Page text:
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National Water Account 2018

Canberra: Water rights

  • Licences to take water are administered by the Environment, Planning and Sustainable Development Directorate for the ACT and by Department of Industry for the NSW portion of the region.
  • Total water access entitlement in the region is 82,324 ML, of which 71,000ML is for urban water supply.

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For further information on the region's water management scroll down this page or click on the links below:

Operating rules and constraints

Urban water restrictions

  • Icon Water, with the approval of the Australian Capital Territory (ACT) Government, can impose urban water restrictions in the Canberra region.
  • The ACT Water Strategy 2014–44: Striking the Balance (ACT Water Strategy) guides management of the ACT's water supply, management, and catchment practices over the next 30 years, building on the achievements of the original ACT Water Strategy, Think Water, Act Water.
  • Water restrictions in the region are managed by Icon Water and Queanbeyan-Palerang Regional Council. During 2017–18, there were no water restrictions; however, permanent water conservation measures remain in place by Icon Water (since 1 November 2010) and Queanbeyan-Palerang Regional Counci (since 1 November 2011).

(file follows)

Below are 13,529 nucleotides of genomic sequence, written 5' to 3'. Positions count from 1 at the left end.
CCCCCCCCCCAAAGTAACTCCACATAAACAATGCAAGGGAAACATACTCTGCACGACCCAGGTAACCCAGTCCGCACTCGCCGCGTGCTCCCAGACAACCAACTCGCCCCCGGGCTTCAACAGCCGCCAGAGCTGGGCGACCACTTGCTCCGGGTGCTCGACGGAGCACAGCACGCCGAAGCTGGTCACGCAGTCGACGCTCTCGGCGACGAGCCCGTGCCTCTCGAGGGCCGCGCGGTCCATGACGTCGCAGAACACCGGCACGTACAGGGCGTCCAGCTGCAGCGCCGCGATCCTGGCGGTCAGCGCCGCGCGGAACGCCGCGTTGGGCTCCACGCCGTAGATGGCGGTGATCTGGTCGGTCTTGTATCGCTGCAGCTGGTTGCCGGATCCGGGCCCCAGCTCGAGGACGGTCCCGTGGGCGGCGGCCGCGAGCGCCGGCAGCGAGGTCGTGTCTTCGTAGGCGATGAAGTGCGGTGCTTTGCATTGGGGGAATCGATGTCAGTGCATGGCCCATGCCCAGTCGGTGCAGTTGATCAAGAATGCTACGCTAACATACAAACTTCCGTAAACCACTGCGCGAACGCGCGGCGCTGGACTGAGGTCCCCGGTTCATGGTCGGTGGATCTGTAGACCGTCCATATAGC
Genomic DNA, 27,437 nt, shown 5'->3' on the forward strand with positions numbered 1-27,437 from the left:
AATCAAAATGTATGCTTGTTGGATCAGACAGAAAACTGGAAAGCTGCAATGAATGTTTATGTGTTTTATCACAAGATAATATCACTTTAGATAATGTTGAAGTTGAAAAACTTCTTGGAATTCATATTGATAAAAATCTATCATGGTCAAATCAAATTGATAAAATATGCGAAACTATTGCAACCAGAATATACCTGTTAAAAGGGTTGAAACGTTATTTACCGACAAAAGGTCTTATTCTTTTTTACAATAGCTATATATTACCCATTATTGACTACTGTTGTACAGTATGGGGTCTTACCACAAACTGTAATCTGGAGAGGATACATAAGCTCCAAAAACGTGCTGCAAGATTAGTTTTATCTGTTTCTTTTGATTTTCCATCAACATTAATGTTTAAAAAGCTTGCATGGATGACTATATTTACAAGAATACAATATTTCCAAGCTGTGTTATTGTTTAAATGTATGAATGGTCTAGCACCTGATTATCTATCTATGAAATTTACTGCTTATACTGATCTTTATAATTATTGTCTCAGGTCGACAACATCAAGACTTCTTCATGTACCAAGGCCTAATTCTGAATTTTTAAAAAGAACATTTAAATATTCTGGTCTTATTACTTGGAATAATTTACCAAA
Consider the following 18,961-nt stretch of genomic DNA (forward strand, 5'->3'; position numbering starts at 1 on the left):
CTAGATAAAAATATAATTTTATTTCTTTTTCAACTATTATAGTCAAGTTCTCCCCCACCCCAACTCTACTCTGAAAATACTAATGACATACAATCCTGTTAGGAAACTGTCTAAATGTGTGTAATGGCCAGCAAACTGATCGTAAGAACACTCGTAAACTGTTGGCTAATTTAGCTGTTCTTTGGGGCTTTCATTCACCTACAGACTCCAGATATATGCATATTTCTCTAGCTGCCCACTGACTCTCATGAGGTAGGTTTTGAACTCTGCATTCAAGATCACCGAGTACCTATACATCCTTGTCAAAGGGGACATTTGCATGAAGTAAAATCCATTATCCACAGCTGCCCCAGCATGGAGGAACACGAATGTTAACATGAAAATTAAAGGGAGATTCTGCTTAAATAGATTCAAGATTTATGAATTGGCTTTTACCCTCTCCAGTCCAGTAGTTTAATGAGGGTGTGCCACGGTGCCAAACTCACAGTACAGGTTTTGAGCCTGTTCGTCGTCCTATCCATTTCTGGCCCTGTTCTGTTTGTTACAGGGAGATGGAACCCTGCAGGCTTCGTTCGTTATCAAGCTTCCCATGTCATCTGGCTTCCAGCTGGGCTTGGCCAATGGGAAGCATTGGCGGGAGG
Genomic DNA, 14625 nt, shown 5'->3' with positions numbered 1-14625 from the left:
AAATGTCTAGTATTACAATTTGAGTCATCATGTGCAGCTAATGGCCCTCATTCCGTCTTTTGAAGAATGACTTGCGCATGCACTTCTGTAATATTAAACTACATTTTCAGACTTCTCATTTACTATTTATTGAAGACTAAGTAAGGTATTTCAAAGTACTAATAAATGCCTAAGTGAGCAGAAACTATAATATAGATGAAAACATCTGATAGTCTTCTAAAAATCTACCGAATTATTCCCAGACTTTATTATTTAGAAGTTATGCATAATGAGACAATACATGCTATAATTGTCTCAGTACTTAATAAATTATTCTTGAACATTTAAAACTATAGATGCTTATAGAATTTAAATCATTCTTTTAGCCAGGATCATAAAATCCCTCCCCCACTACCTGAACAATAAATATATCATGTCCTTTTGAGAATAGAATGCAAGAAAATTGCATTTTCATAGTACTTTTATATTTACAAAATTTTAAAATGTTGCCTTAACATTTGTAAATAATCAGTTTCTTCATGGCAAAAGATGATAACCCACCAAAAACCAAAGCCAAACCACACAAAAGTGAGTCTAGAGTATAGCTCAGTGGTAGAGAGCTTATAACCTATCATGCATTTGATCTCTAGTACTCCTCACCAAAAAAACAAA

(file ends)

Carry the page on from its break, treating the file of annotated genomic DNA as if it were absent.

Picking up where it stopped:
• Further information on water restrictions can be found on the Bureau's water restriction's site.

 

Murray–Darling Basin Cap

  • The Murray–Darling Basin Cap (the Cap) was established in 1995, introducing long-term limits on how much surface water could be taken from rivers in 24 designated river valleys (Cap valleys). The Cap is managed in accordance with Schedule E of the Australian Government Water Act 2007 (Water Act). The implementation of the Cap within a State or Territory is the responsibility of the concerned Government.
  • The Basin Plan sets sustainable diversion limits (SDLs), which represent the maximum long-term average annual volumes of water that can be taken for consumptive use on a sustainable basis from Basin water resources. It includes 29 surface water SDL resource units and 81 groundwater SDL resource units for the whole region.
  • Valleys managed under the Cap framework will transition to management within an SDL framework from 1 July 2019.
  

Figure R11 Surface water sustainable diversion limit (SDL) resource units in Canberra region
Figure R10 Surface water sustainable diversion limit (SDL) resource units in Canberra region
 

 

 Figure R12 Groundwater sustainable diversion limit (SDL) resource units in Canberra region
Figure R11 Groundwater sustainable diversion limit (SDL) resource units in Canberra region

 

Water entitlements and other statutory water rights

 ACT

  • A water access entitlement is a statutory instrument issued under the Water Resources Act 2007 (ACT) and represents a share of the water resources controlled by the ACT. It is expressed as either a volume; or a percentage share of the water available in a defined water management area (WMA) . In addition, a separate licence stating the location and use of water, is required to abstract water. 
  • The types of water access entitlements issued by the ACT Environment, Planning and Sustainable Development Directorate are described below.